Who doesn’t like to be praised or celebrated for what they have done? We want to motivate our children to continue to be calm, focused and to listen during the outing, and praise will help us achieve this. We can say things such as: "Thank you for helping me with that backpack." Or, "Nice job walking calmly with me into the mall." Every little thing that your child is doing is praise-worthy.
It’s easy to praise when they do something well. But, what is really POWERFUL and creates the most successful outing is when we praise our children even when they do something we don’t want. Because of this, they will calm down, trust us, and listen better. For instance, if your child takes the cart and runs through the store screaming, praise him/her for showing you that s/he wanted to go to a different part of the store...or that something was bothering him/her and s/he needed to go to a more comfortable place. Then lovingly tell him/her that a better way to do it is to walk calmly so s/he doesn’t run into or scare anyone. This will surprise your child, who is waiting to be reprimanded, because your child is smart and knows the behaviors that you like or call “good behavior”. And when s/he is feeling supported and loved, s/he will listen better and become calmer in the store.
Step 5: Put it to use
Giving your outings relevance and purpose not only teaches your children more about life, but also motivates them to want to go out more. If you're out shopping and you buy something, use it right when you get home. If you went to an event and you took pictures, print out the pictures, and show it to your child as soon as you can. All of this brings relevance and purpose to what you've done, and it inspires him/her to want to go on more outings.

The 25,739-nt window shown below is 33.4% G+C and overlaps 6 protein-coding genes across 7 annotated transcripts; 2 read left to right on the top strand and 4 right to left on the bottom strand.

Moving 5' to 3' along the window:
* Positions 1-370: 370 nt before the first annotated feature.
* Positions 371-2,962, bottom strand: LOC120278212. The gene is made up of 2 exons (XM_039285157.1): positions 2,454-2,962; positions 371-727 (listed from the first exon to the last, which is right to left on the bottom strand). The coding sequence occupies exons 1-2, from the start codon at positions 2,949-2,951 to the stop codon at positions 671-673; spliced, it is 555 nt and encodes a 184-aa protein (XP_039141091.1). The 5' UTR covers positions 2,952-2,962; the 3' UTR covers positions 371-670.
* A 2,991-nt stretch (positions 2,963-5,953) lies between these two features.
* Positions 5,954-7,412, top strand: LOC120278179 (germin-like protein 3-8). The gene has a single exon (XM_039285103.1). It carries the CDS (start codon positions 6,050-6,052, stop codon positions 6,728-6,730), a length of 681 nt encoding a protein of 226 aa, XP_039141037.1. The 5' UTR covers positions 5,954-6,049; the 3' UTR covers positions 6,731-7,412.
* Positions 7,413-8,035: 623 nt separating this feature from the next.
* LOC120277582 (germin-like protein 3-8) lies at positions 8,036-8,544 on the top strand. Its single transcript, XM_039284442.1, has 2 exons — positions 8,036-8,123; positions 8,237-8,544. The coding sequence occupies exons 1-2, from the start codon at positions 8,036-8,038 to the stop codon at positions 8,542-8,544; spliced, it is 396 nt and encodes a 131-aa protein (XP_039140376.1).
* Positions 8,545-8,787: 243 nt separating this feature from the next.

Step 6: Practice
The final step is Practice! Continue to go on outings, because the more you practice, the more routine, comfort and joy you will build. I've had times where it's been stressful when we went out in the community, and as a result I didn't want to go again. But, I didn’t give in. I continued to practice and use these six P’s, and it eventually became easier. And today, my son and I both look for as many opportunities as we can to go out together.
By: Judy Saunders (Intake Coordinator/Supervisor)
For many of our Superheroes, the handling of “downtime” or unstructured time can be one of the most challenging times of the day. School or perhaps a day program has provided routine and structure in a supportive environment. In some cases, individuals may participate in competitive employment or volunteer opportunities within the community where expectations are clear, tasks are clearly defined; days and hours are scheduled. In addition, social opportunities and peer groups are an integral part of their day.
When they return home, the lack of structure can be overwhelming often leading to isolation, anxiety and regressive behaviors. Very often, parents at the end of their day begin the task of trying to identify and implement routines.
Sidekicks provide that valuable opportunity to add structure and routine to aspects of a Superhero’s day. Weekly schedules that include community integration and daily living skills lend goal oriented experiences culminating in productive and positive outcomes. There is so much potential for learning, growth and relationship building during supported “downtime.”
Being out in the community also helps reinforce and transfer skills such as money handling, social skills and maintaining appropriate hygiene. In addition, developing greater tolerance to those sensory and environmental stimuli that can often cause maladaptive behaviors can lead to increased self-esteem and greater self-awareness.
Just as important, the ability to make choices and invest in decision making and planning gives control and autonomy in the process. This gives way to self-satisfaction and enjoyment.
Learning how to manage “downtime” is hard. It requires time management, judgement, executive functioning and social skills to name few.
When families work together with their Sidekicks many of these skills will be addressed and Superheroes can rise to the highest level of expectation. That’s the upshot of supported downtime!
By Sarah E. Siering, M.A., BCBA